Iron Mountain has announced a major refocusing of the company, and is planning to sell its digital storage division and some international subsidiaries.
The company is exploring selling its digital archiving, eDiscovery and online backup and recovery businesses to focus on its core storage and compliance arms.
The announcement came barely a week after Iron Mountain's chief executive stepped down to be replaced by company chairman Richard Reese.
"We first entered the digital business 10 years ago as a natural extension of our core services to address a clear customer need," Reese said.
"Our digital business has faced a number of challenges resulting from a rapidly changing environment. Our board and management undertook a strategic review of the digital business beginning last fall and concluded that the company could not continue investing in technology development."
Reese said that Iron Mountain will keep international subsidiaries that are profitable, but will shut down those that fail to contribute to the bottom line and are not first or second in their markets.
The firm will also focus on developing operations in Brazil and its joint venture efforts in Russia, India and China.
"It sounds like Iron Mountain has made the decision to get out of the low-margin business and improve its capital leverage," Vivian Tero, programme director of governance, risk and compliance infrastructure at IDC, told V3.co.uk.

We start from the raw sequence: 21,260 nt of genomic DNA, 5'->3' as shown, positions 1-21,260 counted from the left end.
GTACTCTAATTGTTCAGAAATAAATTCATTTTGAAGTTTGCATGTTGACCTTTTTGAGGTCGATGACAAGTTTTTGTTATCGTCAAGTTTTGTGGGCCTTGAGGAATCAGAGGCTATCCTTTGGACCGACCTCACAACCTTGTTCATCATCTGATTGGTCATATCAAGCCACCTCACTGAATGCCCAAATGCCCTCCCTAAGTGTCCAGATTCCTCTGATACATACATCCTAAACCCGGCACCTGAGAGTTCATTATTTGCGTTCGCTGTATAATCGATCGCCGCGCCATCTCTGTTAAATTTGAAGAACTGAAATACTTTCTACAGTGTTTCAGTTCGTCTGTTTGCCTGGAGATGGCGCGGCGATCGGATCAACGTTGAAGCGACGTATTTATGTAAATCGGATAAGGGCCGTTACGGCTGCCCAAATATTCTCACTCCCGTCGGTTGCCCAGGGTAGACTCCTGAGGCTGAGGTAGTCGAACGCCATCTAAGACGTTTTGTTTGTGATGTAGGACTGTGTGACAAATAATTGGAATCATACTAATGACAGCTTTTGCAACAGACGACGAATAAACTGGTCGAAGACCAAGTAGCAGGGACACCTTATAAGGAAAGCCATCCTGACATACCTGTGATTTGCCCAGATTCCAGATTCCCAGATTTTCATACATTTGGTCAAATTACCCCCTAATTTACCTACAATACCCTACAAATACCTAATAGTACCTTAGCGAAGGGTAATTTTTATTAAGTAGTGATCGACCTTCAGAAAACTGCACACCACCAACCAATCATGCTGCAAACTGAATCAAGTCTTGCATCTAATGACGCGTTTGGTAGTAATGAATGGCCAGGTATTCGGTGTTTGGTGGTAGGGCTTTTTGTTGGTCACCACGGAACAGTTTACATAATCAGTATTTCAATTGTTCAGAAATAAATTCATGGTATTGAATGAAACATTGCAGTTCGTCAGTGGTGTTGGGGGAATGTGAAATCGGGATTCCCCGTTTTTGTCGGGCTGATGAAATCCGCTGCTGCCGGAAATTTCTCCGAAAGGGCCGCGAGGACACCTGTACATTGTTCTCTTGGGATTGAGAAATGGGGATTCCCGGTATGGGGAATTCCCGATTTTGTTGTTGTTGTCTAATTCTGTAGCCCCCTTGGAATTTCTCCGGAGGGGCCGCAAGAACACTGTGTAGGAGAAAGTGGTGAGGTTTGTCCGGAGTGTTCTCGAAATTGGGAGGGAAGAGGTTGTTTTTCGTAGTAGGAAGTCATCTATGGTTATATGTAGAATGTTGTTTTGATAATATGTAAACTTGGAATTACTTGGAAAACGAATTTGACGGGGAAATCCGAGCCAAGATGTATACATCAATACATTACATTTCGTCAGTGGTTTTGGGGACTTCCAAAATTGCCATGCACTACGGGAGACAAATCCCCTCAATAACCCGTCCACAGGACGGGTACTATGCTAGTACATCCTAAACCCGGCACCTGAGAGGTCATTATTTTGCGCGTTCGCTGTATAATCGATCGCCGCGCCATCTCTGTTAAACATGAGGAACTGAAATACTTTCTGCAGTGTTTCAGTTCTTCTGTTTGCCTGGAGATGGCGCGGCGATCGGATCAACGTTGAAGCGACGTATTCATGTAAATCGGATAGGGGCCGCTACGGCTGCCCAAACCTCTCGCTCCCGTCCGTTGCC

"It's going to focus more on services and less on developing and supporting its own applications. It should still be able to provide application-focused services, but instead of developing technology it sounds like it's more willing to license technologies."
Analysts had predicted that Iron Mountain would drop cloud storage, but not this quickly. The move came after hedge fund Elliot Management, which owns around five per cent of the company, tried to install new board members.
Under the plan released by Iron Mountain, shareholders will receive an additional $2.2bn in dividends over the next two years.
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